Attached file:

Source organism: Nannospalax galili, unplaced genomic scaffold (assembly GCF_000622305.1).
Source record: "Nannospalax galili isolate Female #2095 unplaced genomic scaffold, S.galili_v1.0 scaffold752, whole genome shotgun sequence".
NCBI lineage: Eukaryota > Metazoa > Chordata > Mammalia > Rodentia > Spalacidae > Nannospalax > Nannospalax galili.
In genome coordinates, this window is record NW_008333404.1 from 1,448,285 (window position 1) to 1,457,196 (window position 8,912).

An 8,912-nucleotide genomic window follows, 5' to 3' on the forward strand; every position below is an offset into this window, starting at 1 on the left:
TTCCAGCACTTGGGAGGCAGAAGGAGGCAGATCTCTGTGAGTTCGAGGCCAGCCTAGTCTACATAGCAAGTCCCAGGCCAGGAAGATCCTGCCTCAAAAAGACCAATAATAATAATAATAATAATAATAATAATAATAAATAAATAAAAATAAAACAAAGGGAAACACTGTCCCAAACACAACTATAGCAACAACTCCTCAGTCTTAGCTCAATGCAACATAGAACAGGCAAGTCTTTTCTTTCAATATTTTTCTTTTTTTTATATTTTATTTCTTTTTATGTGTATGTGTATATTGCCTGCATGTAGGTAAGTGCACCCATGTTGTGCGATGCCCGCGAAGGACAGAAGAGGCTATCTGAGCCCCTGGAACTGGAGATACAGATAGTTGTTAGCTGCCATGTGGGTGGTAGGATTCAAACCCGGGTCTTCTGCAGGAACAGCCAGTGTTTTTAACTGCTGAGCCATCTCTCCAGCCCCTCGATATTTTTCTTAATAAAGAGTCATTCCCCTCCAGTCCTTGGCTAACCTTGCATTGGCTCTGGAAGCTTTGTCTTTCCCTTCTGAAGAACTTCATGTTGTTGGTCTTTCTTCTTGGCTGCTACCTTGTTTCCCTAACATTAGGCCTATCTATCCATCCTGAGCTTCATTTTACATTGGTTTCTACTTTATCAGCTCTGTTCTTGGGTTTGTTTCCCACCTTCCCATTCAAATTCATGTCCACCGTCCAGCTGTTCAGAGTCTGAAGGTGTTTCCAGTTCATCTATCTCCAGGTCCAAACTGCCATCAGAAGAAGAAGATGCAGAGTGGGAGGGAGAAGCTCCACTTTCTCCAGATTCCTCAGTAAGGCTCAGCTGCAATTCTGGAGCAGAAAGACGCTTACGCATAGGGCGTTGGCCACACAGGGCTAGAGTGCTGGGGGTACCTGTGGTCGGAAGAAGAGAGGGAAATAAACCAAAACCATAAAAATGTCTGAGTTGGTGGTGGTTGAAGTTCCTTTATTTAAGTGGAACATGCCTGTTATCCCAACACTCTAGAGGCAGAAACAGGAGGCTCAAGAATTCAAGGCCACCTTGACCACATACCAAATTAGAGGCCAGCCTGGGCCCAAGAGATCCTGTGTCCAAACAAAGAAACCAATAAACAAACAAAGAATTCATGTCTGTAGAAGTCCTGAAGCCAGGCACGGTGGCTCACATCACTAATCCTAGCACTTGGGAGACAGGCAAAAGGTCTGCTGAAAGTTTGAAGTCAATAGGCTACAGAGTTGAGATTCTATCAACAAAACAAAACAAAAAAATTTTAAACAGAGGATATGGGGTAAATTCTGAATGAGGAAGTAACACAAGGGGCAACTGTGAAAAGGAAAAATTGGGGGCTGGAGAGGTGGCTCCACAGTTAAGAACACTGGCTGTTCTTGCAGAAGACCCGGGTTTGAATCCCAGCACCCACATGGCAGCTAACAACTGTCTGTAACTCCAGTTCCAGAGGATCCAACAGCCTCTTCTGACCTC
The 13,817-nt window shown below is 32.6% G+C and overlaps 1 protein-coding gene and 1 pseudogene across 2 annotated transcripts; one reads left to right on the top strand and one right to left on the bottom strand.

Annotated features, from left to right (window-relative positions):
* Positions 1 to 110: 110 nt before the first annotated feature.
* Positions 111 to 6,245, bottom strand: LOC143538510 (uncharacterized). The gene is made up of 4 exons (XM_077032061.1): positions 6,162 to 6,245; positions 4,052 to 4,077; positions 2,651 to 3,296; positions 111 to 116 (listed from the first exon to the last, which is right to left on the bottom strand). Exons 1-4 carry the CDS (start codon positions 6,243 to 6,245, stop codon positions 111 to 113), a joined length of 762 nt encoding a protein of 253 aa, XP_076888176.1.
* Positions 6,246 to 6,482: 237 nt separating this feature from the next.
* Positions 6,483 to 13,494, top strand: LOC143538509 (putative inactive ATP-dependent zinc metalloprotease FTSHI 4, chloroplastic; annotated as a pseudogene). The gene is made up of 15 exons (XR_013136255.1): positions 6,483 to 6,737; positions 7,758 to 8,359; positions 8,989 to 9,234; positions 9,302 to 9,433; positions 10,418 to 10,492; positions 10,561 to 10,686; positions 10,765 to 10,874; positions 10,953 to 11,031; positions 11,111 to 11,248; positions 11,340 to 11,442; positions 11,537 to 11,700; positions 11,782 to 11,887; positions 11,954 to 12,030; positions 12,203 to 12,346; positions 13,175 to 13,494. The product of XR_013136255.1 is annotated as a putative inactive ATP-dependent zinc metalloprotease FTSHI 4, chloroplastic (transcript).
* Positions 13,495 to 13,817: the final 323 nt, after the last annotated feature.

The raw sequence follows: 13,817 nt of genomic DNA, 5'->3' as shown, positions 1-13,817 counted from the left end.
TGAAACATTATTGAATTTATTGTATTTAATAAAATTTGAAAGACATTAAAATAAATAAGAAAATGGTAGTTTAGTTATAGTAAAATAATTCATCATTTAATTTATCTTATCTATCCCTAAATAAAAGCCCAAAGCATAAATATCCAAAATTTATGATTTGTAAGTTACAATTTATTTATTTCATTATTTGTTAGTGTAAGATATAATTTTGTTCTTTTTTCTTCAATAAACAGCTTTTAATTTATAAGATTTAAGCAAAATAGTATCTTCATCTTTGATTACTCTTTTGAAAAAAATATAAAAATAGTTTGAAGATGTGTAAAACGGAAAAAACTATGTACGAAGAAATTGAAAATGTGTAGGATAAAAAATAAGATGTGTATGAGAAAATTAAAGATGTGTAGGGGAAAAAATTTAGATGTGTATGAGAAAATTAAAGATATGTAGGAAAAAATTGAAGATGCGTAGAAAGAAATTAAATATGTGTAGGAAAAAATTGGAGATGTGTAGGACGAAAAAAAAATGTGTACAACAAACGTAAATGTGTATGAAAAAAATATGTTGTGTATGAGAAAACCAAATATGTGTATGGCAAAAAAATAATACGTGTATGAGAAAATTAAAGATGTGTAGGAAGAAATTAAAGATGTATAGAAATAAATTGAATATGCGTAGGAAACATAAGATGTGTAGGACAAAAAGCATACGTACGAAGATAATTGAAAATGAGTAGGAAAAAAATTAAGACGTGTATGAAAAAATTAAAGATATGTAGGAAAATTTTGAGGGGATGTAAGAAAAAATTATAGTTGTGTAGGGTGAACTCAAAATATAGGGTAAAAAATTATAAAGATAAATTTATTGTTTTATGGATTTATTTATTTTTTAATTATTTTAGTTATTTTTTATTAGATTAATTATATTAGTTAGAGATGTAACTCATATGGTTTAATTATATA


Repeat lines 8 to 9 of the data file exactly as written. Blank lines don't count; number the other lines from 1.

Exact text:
Annotated features, from left to right (window-relative positions):
* Positions 1 to 110: 110 nt before the first annotated feature.